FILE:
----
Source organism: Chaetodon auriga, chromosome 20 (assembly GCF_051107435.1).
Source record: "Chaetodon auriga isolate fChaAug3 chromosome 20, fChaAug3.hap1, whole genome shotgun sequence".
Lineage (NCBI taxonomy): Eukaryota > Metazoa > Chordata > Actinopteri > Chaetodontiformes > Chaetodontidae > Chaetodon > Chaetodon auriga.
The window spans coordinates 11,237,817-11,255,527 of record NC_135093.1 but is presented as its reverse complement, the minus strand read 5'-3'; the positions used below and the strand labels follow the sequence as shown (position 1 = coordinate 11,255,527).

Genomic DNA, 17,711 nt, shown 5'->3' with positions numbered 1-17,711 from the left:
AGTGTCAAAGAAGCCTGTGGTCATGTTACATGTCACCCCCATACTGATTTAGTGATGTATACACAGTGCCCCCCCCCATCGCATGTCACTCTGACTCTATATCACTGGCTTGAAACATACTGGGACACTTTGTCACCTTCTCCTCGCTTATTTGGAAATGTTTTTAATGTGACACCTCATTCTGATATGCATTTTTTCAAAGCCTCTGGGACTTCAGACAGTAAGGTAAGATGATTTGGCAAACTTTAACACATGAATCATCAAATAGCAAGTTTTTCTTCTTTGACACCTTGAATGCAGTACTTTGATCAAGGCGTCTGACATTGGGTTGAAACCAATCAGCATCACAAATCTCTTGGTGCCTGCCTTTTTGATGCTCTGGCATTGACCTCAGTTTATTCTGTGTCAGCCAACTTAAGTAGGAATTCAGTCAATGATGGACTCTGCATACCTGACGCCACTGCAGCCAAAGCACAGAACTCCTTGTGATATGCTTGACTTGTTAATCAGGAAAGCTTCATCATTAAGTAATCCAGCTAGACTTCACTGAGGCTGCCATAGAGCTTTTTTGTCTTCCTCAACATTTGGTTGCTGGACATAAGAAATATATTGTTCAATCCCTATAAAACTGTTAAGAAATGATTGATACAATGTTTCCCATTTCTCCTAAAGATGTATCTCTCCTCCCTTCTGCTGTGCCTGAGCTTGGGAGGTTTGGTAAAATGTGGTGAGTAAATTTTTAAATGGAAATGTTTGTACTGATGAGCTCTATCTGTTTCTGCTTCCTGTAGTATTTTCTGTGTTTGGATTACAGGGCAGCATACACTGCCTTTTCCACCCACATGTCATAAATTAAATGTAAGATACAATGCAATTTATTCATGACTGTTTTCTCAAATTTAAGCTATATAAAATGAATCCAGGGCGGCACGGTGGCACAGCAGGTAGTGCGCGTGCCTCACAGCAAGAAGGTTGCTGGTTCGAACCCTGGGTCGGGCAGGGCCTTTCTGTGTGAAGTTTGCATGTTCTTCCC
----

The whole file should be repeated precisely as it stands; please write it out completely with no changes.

Source organism: Chaetodon auriga, chromosome 20 (assembly GCF_051107435.1).
Source record: "Chaetodon auriga isolate fChaAug3 chromosome 20, fChaAug3.hap1, whole genome shotgun sequence".
Lineage (NCBI taxonomy): Eukaryota > Metazoa > Chordata > Actinopteri > Chaetodontiformes > Chaetodontidae > Chaetodon > Chaetodon auriga.
The window spans coordinates 11,237,817-11,255,527 of record NC_135093.1 but is presented as its reverse complement, the minus strand read 5'-3'; the positions used below and the strand labels follow the sequence as shown (position 1 = coordinate 11,255,527).

Genomic DNA, 17,711 nt, shown 5'->3' with positions numbered 1-17,711 from the left:
AGTGTCAAAGAAGCCTGTGGTCATGTTACATGTCACCCCCATACTGATTTAGTGATGTATACACAGTGCCCCCCCCCATCGCATGTCACTCTGACTCTATATCACTGGCTTGAAACATACTGGGACACTTTGTCACCTTCTCCTCGCTTATTTGGAAATGTTTTTAATGTGACACCTCATTCTGATATGCATTTTTTCAAAGCCTCTGGGACTTCAGACAGTAAGGTAAGATGATTTGGCAAACTTTAACACATGAATCATCAAATAGCAAGTTTTTCTTCTTTGACACCTTGAATGCAGTACTTTGATCAAGGCGTCTGACATTGGGTTGAAACCAATCAGCATCACAAATCTCTTGGTGCCTGCCTTTTTGATGCTCTGGCATTGACCTCAGTTTATTCTGTGTCAGCCAACTTAAGTAGGAATTCAGTCAATGATGGACTCTGCATACCTGACGCCACTGCAGCCAAAGCACAGAACTCCTTGTGATATGCTTGACTTGTTAATCAGGAAAGCTTCATCATTAAGTAATCCAGCTAGACTTCACTGAGGCTGCCATAGAGCTTTTTTGTCTTCCTCAACATTTGGTTGCTGGACATAAGAAATATATTGTTCAATCCCTATAAAACTGTTAAGAAATGATTGATACAATGTTTCCCATTTCTCCTAAAGATGTATCTCTCCTCCCTTCTGCTGTGCCTGAGCTTGGGAGGTTTGGTAAAATGTGGTGAGTAAATTTTTAAATGGAAATGTTTGTACTGATGAGCTCTATCTGTTTCTGCTTCCTGTAGTATTTTCTGTGTTTGGATTACAGGGCAGCATACACTGCCTTTTCCACCCACATGTCATAAATTAAATGTAAGATACAATGCAATTTATTCATGACTGTTTTCTCAAATTTAAGCTATATAAAATGAATCCAGGGCGGCACGGTGGCACAGCAGGTAGTGCGCGTGCCTCACAGCAAGAAGGTTGCTGGTTCGAACCCTGGGTCGGGCAGGGCCTTTCTGTGTGAAGTTTGCATGTTCTTCCC